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Just Three Jobs to Do — A conversation with President Rod Fraser

Congratulations on being offered another term as president of the University of Alberta and the strong endorsement your presidency received during the presidential review process. Looking back at your tenure as president of this University what are some of the things that you find most satisfying?

It is hard to select individual things. Every year you stand up at convocation and you run through the highlights of the year — the same happens at the Annual General Meeting in the fall — and those are always very powerful periods because you pull together the outstanding successes we have had as a University.

For whatever reason it appears that the power of our staff has just been exploding. With our faculty renewal program, the University is in the throes of a fundamental rejuvenation, but those who continue to be members of our staff some of whom have been here for a fairly large number of years — are also part of that explosion. I've said before that being president it's as if one had a team of Olympic athletes.

It seems that no week goes by but that I have reported to me some major success from our students or from our staff — whether it's gold medals for New Trail or alumni events that are being run, or recognition for our faculty and all their major accomplishments. It's just a powerful, powerful momentum that's been building.

And it seems to extend well beyond the University's more narrowly defined walls to the broader community of Edmonton and Alberta — to our alumni, no matter where in the world they are; to research partners within and beyond the province; and to our other partners. There are just many powerful forces that seem to be coming together to push us forward more successfully. One indication of that would be the fund-raising campaign going forward so very, very strongly, with something like $170 million. Another would be all of the NSERC [Natural Sciences and Engineering Research Council] industrial chairs established in the Faculty of Engineering within the last three-and-one-half years or so. The list goes on; so many powerful partnerships are being developed.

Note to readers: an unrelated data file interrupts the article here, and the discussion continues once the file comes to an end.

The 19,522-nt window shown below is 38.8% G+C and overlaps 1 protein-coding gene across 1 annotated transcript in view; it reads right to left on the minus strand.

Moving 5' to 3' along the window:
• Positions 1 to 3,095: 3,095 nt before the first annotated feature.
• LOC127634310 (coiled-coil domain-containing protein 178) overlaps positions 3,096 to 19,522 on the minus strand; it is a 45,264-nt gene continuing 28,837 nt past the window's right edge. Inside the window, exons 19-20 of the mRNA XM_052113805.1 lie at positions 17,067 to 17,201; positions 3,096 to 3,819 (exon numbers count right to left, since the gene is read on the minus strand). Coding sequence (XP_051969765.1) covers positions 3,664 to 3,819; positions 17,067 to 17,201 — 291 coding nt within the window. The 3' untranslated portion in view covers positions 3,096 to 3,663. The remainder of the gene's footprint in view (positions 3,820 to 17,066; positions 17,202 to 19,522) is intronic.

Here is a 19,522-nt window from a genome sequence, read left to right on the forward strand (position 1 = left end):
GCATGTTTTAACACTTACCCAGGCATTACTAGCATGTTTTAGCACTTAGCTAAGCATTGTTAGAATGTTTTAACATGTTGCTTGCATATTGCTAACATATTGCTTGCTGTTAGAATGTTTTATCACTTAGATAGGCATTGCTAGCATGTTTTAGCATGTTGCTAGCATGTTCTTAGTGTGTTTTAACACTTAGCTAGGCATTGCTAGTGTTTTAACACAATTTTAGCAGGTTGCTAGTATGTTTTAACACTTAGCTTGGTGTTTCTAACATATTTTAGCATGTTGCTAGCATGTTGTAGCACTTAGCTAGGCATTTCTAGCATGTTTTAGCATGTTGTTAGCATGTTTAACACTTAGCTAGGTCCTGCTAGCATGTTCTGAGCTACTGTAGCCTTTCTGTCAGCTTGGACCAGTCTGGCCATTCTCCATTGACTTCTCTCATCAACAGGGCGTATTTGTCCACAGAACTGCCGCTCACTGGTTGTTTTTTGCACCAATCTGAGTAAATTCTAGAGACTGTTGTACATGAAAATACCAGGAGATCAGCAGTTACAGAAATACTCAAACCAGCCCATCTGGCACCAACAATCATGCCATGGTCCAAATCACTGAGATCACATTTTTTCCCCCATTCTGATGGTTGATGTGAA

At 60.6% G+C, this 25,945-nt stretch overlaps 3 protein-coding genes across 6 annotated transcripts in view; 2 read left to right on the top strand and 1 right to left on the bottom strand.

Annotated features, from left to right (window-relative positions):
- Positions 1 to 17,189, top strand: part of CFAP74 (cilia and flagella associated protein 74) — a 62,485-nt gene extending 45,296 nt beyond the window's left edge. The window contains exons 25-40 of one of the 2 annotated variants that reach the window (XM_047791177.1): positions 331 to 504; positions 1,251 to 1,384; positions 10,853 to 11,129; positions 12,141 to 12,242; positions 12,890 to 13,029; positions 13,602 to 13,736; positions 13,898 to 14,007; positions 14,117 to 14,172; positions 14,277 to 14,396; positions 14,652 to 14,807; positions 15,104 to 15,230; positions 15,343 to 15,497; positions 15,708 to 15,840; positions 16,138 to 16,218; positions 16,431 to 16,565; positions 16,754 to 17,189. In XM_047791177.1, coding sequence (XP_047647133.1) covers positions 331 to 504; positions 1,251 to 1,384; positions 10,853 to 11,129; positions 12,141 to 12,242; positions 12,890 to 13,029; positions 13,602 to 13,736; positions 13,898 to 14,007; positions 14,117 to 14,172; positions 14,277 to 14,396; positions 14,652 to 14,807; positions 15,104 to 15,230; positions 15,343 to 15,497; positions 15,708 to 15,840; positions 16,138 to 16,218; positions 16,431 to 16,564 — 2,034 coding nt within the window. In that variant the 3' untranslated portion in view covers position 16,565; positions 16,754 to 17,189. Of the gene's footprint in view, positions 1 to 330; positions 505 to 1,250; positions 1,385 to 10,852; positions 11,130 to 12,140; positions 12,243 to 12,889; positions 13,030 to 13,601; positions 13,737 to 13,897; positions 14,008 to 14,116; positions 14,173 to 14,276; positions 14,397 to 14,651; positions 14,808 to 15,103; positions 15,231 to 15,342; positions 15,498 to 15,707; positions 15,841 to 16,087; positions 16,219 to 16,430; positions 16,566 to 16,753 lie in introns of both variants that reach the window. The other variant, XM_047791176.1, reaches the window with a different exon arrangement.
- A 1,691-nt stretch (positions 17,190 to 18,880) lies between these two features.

Are there particular accomplishments that stand out for you?

In the area of funding from the major federal bodies funding research in Canada, we've come from sixth place to third place in NSERC funding, we've come from eighth place to third place in SSHRC [Social Sciences and Humanities] funding, and while we're still in fifth place in MRC [Medical Research Council] funding, in the last full year for which data is available we've reduced the almost twofold advantage UBC had over us to 15 per cent. Those things are not a single moment, its incremental change; yet it is so powerful. In a similar sort of way, I can recall the very first summer when I was told about the fact that we had won yet another 3M Fellowship [a national recognition for outstanding undergraduate teachers], and then the next summer we won three of them, which catapulted us past the University of Western Ontario to first spot for 3M fellowships. After that it was almost as if one was addicted to the results from the 3M competition. Each year that I have been here, we have won at least one of them. Again, that's not a single moment.

It's the same with some of the student achievement, whether it's the Madrigal Singers bringing back top prizes from Europe to add to an already full trophy case of international awards, or the students from computing science scoring so highly on the computing science international competition that is held each year. And the debating team just continues to do well year in and year but whether it's national or international debating contests. In 10 of the past 11 years our Pharmacy students have ranked first in the nation on the standardized tests written by graduating students. On the athletics side, our Pandas and Bears seem to have gone from one success to another success. When Laurie Eisler and her volleyball team won the game that gave them their fifth consecutive CIAU national championship earlier this year, I was lucky enough to be there. That was a powerful moment, but it is within a context of just success after success.

The two words "indisputably recognized" have become a sort of verbal shorthand for the vision the University has relentlessly pursued under your leadership — to emerge from this century and enter the next indisputably recognized, nationally and internationally, as one of Canada's finest universities, and among a handful of the world's best. How important is that vision statement?